How Do You Compare Different Business Insurance Quotes?
Why is it that some insurance companies offer significantly lower rates than competitors when quoting identical businesses? When profit margins are roughly 2% of the total premium they collect, how can one insurance company be significantly cheaper? It is possible for one insurance company to be cheaper than another, but it’s important to understand why you’re getting that lower price. Sometimes you can run into a great deal on insurance, but other times that good deal turns sour when you dive deeper and see the problems.
Insurance is a complex industry, and business insurance might be the most complex product in the market. That is why we want to help you learn how to compare business insurance quotes, so you can recognize the differences and gain a basic understanding of how insurance companies operate.
To begin, there are some common reasons why pricing might differ on your business insurance quotes. An insurance company might be offering a lower price than others because:
- It has clients with fewer claims (better customers and more conservative underwriting).
- It has fewer expenses (more efficient or less overhead).
- It doesn't pay out as many claims (worse claims service).
- It doesn't offer the same coverage as other insurance companies (inferior product).
- It isn't offering a sustainable price (temporary pricing).
In this post, we’ll help you determine the difference between a low premium quote offered by a well-run insurance company with an underwriting advantage (1 & 2), versus a quote that is low for reasons that could put you at a disadvantage (3, 4 & 5).
Learning to compare commercial insurance quotes can be challenging, and it can be tempting to just look at the bottom line instead of reading the details of each quote. We’ll help you avoid getting into a race to the bottom when it comes to price (although sometimes the lowest price is the best option!).
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Instead of comparing business insurance prices, we recommend looking at insurance from a value-based paradigm. That means: Purchase the insurance policy that transfers the most risk for the lowest price to the most stable insurance company.
Here are our recommendations on how to achieve that paradigm:
1. Determine which quotes use Insurance Services Office (ISO) coverage forms vs. proprietary forms.
In the late 19th century, insurance policies were written on coverage forms that each insurance company drafted themselves. Although customers would seek multiple quotes, the insurance policies were nothing alike and could not be reliably compared to each other.
This was a confusing marketplace for customers and created an environment where insurance companies silently removed coverage in order to lower their premiums. Since the average customer had a difficult time comparing all of these unique policies, they simply chose the cheapest one. There was an incentive to offer insurance with the least amount of coverage and the cheapest price. Quality insurance companies had a difficult time competing in this type of marketplace.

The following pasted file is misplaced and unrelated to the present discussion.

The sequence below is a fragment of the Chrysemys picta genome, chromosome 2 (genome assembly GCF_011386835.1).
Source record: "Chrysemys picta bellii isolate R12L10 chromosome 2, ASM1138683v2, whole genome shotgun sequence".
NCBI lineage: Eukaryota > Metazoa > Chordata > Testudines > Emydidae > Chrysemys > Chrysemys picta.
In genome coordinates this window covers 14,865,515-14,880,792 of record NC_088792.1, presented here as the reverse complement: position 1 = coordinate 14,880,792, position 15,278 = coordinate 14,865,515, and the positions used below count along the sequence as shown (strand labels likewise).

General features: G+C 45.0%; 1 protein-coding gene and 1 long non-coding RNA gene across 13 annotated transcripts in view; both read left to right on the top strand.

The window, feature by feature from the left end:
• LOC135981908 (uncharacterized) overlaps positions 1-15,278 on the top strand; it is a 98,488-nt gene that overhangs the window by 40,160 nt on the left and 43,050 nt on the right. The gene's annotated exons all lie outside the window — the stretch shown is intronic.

Eventually, insurance regulators saw the need for standardization, not only to provide policyholders with quality insurance, but also to offer some stability for insurance companies. This led to the establishment of the Insurance Services Organization (ISO), which launched its efforts by standardizing the coverage forms that insurance companies use on their policies.
In recent years, we have seen a slight shift away from the templated ISO forms in favor of proprietary forms that insurance companies create themselves. Unlike in the 19th century, these modern proprietary forms are largely based on the ISO template and just modified to fit insurer needs.
When you compare business insurance quotes, look at the coverage forms. You can determine which quotes are truly based on the industry standard by going to the endorsement schedule (usually right below the declarations page) and looking at the form numbers.
If it’s any of the two letters mentioned below that precede the form number, it’s an ISO form. ISO uses these letters to identify that it’s their form and indicate what line of coverage it is writing. For example:
- CG 0001 - The ISO General Liability Coverage Form. (All
ISO forms that involve general liability will begin with CG.)
- CP 0010 - Building and Personal Property Coverage Form. (All
ISO forms that involve commercial property will begin with CP.)
- CA 0001 - Business Auto Coverage Form. (All ISO forms that involve business auto will begin with CA.)
- BP 0003 – Business Owners Coverage Form. (Most ISO forms
that involve small business coverage and relevant endorsements will begin with
If your quotes involve proprietary coverage forms, don’t necessarily assume they are sub-standard. That may be the case in some instances, but in others, proprietary forms can broaden the ISO templates. For example, CNA has an excellent small business policy, yet they use a modified version of the standard ISO forms.
We recommend you seek the advice of an insurance broker before purchasing a policy with proprietary coverage forms. Similar to the 19th century, it could be a situation where an insurance company is cutting coverages and offering an inferior policy just to lower the price.
2. Review all lines that mention "exclusion," "limitation," or "amendment" on the endorsement schedule.
After determining whether the foundation of the commercial insurance policy is ISO or non-ISO coverage forms, you can then assess what the quote does not cover.
Insurance policies commonly offer a broad agreement, and the rest of the policy is used to limit the scope of that agreement.